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The Chinese Government obsession with eradicating all 'lewd' and pornographic content from the Internet marches on. It all started back in 2007 when the authorities declared war on porn and setting a seemingly impossible target of purging the web of sexually-explicit images, stories and AV clips within a six month time scale.

Of course, it proved to be exactly that, impossible. But that has not stopped the Chinese Porn Takeaway, indeed we reported recently how the latest purge has seen 41 people arrested in January, along with 1250 pornographic websites closed down. Some 3.2 million pieces of 'porn' have also been deleted during the sweep.

Now the Chinese Academy of Sciences has said it will provide the authorities with an intelligent tool to uncover online porn and "lewd materials" using Chinese character recognition to identify porn content using a combination of keywords and syntax. The system apparently searches every page on any given site for evidence of pornographic materials. Alongside a database of pornographic-like words, it is hoped that this will give the cleansing quest a boost.

Of course, there is the small problem that the engine will only uncover textual pornography and cannot do anything about audio or visual content. That, it seems, is still beyond the ken of the Chinese Academy of Sciences at least for now. A spokesperson says that the crackdown will help ensure a "much healthier web environment for Chinese youth." There are no figures available for how many hours a week the average Chinese youth spends watching porn online as far as I know, although here in the UK a new survey reckons British teens watch 1 hour and forty minutes of the stuff.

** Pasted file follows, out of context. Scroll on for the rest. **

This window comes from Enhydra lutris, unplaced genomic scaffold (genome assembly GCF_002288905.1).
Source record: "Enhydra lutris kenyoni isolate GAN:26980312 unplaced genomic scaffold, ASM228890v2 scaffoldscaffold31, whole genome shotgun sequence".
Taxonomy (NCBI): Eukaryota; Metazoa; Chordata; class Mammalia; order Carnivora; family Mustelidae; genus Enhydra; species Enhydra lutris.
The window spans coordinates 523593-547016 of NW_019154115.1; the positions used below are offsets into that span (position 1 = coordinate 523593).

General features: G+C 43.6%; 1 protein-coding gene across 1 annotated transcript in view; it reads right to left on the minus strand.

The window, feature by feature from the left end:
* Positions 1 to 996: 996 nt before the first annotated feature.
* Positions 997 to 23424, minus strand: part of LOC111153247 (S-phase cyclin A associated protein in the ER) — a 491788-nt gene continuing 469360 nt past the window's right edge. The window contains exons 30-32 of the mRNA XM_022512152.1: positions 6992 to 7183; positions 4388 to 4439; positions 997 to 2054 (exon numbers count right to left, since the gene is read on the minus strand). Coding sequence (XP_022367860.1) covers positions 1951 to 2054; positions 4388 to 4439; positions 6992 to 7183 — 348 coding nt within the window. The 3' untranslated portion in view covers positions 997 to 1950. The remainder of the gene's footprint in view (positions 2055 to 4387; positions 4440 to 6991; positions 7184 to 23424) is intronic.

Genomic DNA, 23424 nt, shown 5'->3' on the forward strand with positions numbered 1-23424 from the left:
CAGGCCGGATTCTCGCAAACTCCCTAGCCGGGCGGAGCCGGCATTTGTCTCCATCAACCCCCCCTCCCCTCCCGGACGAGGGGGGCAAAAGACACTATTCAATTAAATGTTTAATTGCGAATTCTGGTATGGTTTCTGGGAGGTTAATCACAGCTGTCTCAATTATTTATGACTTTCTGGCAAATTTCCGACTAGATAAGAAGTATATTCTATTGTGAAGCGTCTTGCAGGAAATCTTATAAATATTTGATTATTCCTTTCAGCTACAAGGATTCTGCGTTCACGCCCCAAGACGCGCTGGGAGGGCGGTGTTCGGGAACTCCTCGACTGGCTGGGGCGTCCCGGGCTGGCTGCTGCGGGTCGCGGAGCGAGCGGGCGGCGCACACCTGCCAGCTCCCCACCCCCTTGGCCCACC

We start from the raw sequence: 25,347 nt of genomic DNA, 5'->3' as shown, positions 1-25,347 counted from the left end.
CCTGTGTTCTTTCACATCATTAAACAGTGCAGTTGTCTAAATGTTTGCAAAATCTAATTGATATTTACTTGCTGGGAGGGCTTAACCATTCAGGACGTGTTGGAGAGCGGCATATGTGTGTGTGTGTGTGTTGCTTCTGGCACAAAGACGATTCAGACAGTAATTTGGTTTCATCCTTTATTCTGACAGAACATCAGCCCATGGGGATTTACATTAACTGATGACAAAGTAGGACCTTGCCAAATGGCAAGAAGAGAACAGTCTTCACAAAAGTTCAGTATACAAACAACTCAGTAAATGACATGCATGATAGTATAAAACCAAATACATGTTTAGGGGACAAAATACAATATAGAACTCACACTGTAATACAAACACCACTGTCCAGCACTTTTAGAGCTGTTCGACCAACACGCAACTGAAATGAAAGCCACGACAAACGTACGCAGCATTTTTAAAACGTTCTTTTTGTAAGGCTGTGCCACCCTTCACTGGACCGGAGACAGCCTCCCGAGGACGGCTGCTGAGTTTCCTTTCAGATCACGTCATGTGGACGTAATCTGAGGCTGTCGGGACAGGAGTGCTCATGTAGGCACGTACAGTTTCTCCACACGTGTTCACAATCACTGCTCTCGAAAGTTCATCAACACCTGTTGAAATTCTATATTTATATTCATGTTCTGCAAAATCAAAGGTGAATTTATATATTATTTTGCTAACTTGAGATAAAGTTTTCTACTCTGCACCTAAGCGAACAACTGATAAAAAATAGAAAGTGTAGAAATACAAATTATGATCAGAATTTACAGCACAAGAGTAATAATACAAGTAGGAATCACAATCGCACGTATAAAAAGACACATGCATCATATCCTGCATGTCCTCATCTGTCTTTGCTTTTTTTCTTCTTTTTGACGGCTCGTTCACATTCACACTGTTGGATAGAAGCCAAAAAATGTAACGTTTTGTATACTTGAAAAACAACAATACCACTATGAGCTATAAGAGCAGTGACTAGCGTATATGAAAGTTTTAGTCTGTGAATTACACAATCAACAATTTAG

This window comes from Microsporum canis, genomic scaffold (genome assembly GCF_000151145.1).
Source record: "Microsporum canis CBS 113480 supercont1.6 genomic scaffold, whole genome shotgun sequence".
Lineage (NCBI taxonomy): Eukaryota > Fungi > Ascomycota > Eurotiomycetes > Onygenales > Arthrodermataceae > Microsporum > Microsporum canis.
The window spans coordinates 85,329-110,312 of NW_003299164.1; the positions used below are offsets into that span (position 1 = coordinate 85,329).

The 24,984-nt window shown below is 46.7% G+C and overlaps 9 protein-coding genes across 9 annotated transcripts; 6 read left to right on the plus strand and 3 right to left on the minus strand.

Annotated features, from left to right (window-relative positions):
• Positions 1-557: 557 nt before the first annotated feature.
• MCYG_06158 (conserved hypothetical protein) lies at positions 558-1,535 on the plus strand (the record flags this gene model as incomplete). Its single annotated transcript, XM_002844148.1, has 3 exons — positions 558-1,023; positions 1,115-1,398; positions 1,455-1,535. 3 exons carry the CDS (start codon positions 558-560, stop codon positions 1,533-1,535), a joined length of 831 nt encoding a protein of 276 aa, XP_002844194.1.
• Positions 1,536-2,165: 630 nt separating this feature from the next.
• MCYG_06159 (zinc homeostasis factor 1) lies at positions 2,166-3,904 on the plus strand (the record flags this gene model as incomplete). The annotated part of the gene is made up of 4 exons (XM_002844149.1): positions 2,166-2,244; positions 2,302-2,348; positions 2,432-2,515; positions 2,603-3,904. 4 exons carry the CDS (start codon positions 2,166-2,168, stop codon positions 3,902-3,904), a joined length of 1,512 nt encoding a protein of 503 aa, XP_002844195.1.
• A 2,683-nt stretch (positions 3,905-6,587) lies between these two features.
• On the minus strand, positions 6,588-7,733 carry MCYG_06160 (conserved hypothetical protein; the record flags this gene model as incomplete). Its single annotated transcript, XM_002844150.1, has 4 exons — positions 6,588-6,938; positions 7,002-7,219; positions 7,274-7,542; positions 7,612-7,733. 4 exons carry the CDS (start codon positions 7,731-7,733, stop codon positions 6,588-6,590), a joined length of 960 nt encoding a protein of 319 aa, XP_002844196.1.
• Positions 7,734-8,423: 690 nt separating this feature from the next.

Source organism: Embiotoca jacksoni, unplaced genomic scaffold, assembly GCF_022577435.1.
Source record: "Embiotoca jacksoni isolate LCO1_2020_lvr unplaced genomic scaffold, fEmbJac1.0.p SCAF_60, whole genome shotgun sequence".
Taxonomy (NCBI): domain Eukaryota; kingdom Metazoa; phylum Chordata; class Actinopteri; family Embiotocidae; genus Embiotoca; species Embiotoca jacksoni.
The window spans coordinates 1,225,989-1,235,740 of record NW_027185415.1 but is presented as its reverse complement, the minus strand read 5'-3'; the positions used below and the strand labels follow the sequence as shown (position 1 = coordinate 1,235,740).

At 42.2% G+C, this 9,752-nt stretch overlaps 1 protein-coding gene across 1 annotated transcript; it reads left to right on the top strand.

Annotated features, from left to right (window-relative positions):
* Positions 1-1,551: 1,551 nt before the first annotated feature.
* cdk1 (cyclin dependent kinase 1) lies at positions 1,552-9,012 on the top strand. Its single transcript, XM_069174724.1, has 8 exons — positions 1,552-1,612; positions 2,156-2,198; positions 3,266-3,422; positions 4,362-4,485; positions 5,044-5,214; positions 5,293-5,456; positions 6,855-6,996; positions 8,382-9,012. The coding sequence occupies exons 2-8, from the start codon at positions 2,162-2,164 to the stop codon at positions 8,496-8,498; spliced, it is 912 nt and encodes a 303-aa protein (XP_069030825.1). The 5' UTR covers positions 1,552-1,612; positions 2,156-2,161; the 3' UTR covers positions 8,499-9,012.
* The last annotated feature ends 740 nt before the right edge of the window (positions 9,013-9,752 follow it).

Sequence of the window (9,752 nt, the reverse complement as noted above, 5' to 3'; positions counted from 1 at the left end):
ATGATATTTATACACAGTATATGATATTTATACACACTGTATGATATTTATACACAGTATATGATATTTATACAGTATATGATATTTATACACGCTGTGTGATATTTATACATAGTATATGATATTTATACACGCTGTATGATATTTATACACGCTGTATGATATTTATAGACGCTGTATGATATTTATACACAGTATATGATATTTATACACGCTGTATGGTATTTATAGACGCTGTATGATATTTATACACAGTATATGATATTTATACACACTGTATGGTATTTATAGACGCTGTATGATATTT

Still, with the latest official reports suggesting that a total of 1911 pornographic websites have been closed down this year so far, there is as far to go as ever in China. I wonder if these guys have ever thought about a job painting the Forth Bridge? Even the introduction of a new scheme to reward those who report porn sites is unlikely, I imagine, to have much impact upon the overall number. Especially when porn is wrapped up in the whole 'lewd' definition which would appear to include 'information that violates standards of public decency' which, let's face it, can be pretty much anything the Chinese Government does not agree with!

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Last Post by Salem
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Oh good, another futile "War on ...." initiative. I wonder how the US is managing with the "War on drugs" (http://www.drugsense.org/wodclock.htm). Now that's a lot of moola.

Still, it makes good PR for the chattering classes even if nothing ever comes of it. Even in the midst of failure, they can always claim that it would have been worse if they'd done nothing.

I don't suppose the Chinese are going to do a bean about being the spam kings. No problems with attempting to fleece the gullible with spam, even if it does piss everyone else off.
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